The 1970, 1990 and 1999 Constitutions retained ethnic voting, entrenching institutional racism to flourish. The new Fijian Constitution is revolutionary both in intent and content and is expected to take Fiji on a new path that will enhance racial integration. It alone has initiated a pride in Fijian citizenship that was not felt by everyone in the past. Unfortunately, such a noble move did not come from any of the democratically Governments.
36 years of narrow, insensitive and corrupt Fijian Governments
The nature of governance, in the past, created wealth and security for a few who enriched themselves while the ordinary citizens were left to fight for the crumbs. The political masters spoke the oracles of the saints, preaching tolerance, harmony and unity but in practice advocated intolerance, disharmony and disunity. Deceitfulness defined Fijian politicians, as they secured their fortunes at the expense of the poor majority who writhed in poverty. For thirty-six years since independence (1970-2006), Fiji had the misfortune of being governed by narrow, insensitive and corrupt Governments. Their policies and practices impinge on the freedom, rights, equality and dignity of its citizens.
Today, a nation that was savaged by its democratically elected leaders is being rescued by the Bainimarama Government. In six years of its rule it has achieved significant milestones, which has, for the first time, revealed to the people of Fiji what good governance entails. Accepted that it is not perfect but it is certainly better than the democratically elected Governments of the past. It is not the form but content that matters.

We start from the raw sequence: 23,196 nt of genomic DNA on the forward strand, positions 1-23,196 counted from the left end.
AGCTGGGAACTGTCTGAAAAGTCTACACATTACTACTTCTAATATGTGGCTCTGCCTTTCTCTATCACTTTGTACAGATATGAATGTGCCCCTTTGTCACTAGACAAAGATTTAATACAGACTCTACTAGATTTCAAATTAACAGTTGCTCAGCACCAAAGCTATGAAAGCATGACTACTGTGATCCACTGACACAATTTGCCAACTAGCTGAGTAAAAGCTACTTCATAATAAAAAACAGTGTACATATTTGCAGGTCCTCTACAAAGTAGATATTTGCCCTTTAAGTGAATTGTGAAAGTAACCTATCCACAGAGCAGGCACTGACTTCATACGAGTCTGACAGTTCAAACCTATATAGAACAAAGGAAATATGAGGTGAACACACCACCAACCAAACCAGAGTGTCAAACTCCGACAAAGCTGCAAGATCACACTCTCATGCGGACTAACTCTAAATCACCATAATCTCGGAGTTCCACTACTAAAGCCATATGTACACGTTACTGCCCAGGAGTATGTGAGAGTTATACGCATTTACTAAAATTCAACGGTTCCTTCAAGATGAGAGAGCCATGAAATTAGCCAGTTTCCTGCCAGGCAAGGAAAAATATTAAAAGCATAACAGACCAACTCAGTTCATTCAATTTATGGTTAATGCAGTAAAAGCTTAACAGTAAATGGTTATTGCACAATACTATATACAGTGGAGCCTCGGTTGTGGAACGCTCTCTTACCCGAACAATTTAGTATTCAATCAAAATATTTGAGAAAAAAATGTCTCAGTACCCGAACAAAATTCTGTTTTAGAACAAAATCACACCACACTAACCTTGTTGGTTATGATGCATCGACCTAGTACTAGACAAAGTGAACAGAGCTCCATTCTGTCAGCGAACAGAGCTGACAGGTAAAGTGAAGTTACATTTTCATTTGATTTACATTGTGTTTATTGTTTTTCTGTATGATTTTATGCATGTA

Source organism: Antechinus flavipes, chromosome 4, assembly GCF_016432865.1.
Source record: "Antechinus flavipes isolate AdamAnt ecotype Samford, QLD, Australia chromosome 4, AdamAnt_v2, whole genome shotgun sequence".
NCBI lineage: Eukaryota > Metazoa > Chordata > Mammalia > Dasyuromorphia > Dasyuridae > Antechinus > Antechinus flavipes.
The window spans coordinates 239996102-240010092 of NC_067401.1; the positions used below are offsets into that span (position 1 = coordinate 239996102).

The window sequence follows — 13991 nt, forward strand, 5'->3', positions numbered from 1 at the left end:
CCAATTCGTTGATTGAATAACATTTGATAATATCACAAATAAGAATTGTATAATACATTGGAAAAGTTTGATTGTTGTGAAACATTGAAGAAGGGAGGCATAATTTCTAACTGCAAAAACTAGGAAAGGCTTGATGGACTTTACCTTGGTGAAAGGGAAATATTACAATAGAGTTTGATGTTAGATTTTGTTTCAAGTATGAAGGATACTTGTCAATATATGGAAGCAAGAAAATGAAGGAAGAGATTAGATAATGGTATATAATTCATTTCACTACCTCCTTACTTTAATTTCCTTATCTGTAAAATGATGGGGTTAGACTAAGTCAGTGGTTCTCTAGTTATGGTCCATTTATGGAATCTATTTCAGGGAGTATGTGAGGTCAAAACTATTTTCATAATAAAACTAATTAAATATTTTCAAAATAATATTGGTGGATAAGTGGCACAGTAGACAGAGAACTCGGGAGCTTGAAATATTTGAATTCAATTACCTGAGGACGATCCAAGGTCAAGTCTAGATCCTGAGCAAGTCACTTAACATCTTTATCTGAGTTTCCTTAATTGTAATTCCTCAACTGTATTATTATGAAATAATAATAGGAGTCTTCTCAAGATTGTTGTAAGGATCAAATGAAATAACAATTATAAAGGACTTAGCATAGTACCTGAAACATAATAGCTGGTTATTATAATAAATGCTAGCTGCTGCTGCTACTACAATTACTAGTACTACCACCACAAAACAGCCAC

Australia and NZ: Guilty of undermining good governance in Fiji
A lot has been made about the elective process but not the process of governance that habitually violated the basic tenets of democracy. Yet, near neighbours, Australia and New Zealand turned a blind eye and poured aid funds, promoting corruption, racism and desecration of democracy in Fiji. For their indiscretion, they have lost not only Fiji but their influence in the Pacific too and their days on the Pacific Islands Forum may be numbered.
The new Constitution is cited as a revolution, a radical departure from the norm of ethnic voting that underpinned successive Constitutions. The sectarian walls that divided the children of Fiji have been demolished. ‘One person, one vote, one value’ has become the national mantra and the heart of the nation pulsates with amity, goodwill and unity. Race, religion and culture would no longer feature prominently in the national consciousness on Election Day. The political and provincial boundaries have been removed and Fiji is now one constituency for the purposes of election. Fifty politicians elected to the new Parliament will truly be national leaders who will not be hindered by narrow walls that divided them in the past. Indeed, for the first time, the new Constitution will provide a strong foundation for a true democracy to root in Fiji.